These sorts of questions are very frustrating to me, but I understand that they may sound like nitpicks to some people. And, to be honest, the story is still pretty enjoyable despite everything I've said so far. It's tense, it's got a good pace to it, and it's fun to listen to. On the other hand, there are a lot of other things I could mention, like the PM taking military advice from his Press Secretary, and the fact that the script gives absolutely no indication that there are any members of UNIT other than Chaudhry, Dalton, and Hoffman. Or maybe how a man identifying himself as police murdered Hoffman right out in the open, and nothing ever came of that. To me, these aren't nitpicks. This is sloppiness. Carelessness. It suggests to me that the writer (and presumably the script editor also) never bothered to think through the story at all.

But again, despite all of that, it isn't a bad story. But it doesn't make sense, it kills off most of the regular cast, and it leaves me wondering, with just one episode to go, what the hell this series is even supposed to be about.

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From the Reviewer:
User Rating:
8
Plot Rating:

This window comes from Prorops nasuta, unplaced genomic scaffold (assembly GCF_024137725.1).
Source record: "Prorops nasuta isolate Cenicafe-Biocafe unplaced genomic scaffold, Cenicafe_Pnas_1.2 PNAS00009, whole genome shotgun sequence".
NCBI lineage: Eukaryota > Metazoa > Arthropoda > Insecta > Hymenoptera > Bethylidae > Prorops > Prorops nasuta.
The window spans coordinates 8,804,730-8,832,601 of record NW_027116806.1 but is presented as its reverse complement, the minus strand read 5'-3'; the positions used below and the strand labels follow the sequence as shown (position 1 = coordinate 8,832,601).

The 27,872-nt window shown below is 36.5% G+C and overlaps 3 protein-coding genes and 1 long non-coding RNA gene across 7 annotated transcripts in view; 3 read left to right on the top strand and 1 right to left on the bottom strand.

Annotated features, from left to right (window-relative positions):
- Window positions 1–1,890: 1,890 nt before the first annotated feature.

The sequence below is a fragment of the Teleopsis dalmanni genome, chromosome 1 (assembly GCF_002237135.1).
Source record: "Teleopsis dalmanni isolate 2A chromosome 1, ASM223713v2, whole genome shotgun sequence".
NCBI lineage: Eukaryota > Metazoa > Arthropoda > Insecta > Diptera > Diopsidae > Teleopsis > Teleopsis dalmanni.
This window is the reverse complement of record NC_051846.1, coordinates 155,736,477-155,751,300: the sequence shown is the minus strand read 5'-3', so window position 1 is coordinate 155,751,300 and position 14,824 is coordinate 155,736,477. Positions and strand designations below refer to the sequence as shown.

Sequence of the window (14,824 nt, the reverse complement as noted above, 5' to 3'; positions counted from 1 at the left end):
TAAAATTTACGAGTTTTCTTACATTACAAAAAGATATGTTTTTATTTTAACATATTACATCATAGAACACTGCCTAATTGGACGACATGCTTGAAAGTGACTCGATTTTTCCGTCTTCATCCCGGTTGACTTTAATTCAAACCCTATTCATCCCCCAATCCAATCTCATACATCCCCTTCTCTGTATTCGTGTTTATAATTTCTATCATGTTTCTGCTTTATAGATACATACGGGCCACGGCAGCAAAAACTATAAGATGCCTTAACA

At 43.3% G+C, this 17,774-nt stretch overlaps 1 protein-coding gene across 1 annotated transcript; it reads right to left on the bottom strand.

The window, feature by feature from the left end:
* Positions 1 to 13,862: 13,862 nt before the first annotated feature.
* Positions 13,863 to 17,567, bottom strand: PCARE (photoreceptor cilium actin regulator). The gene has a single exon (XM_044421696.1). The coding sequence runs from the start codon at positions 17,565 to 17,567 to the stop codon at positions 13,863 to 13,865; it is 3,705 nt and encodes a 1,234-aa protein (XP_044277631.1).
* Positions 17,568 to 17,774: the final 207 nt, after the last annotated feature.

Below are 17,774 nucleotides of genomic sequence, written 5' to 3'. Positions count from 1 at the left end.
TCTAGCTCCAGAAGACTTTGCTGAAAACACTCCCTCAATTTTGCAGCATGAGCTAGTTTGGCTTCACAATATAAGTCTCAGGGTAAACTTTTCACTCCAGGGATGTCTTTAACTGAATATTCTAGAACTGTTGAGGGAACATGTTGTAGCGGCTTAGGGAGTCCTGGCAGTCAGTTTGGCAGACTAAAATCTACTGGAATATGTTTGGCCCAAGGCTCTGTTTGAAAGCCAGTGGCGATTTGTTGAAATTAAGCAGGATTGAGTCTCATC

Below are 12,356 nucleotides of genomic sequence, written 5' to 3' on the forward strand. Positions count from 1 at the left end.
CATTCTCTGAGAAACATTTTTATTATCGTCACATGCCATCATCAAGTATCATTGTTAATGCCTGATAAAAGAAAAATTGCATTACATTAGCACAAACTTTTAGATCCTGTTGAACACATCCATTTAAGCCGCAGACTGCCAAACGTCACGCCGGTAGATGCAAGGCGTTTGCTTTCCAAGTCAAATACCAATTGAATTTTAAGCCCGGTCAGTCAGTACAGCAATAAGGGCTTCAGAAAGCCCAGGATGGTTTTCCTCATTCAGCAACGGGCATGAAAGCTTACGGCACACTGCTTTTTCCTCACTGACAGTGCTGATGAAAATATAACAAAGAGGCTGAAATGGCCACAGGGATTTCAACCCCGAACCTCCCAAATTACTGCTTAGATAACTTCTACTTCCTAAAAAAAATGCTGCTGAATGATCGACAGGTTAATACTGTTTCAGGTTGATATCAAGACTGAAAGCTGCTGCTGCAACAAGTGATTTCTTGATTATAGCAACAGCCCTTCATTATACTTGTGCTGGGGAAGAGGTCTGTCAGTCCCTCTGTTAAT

8
Acting Rating:
8
Replay Rating:
8
Effects Rating:
9
Has Prerequisite(s):
Yes
Reviewed By: kfb2014Review Date: 10/12/15 4:34 am
1 out of 1 found this review helpful.

3rd outing for the Big Finish take on U.N.I.T I must admit I didn't enjoy this one as much, it is definitely moving further away from Who and more into the realms of something else. This little drama, continuing the with building of the characters by retention of the core acting, well at least for most of the episode. We are presented with the main core excluding the Brigadier. [spoiler alert]They are not shy in killing off what appear to be main characters in this and Dalton is un-ceremonicly put to the sword for the greater good at the end of this without a second thought or so it appears. [ end of spoiler] A corrupt government minister whose illegitimate daughter in tow, has set about through subliminal hypnotic suggestion, and a quit smoking helpline to turn individuals into killing machines or human bombs. When the first incident occurs it catches one of U.N.I.T's own in a club, needless to say this leads to a very unfortunate ending for Hoffman, but, the interesting thing is he manages to get a message to Chaudhry informing her it isn't what it seems. Chaudhry and Dalton try and un-ravel the goings on, but not after several more incidents have occurred and deaths a plenty.

What strikes me apart from my constant rambling's around this being removed from the Who and more in line with Counter Measures is that in this early release, I have noticed that they have not shy'd away from bad language and more than often reference to sex and infidelity. Something that as been removed from the subsequent releases from the company. This does give it a little more gravitas however, as it makes it stand out as a much more adult release than I have become use to, it handles the story in a more realistic and grown up manner. Which I think adds to the overall story. I enjoyed this not as much as the first two releases from this 4 release set, but it moves the story along a nice pace, and you can sort of feel it moving towards a inevitable ending to the whole piece.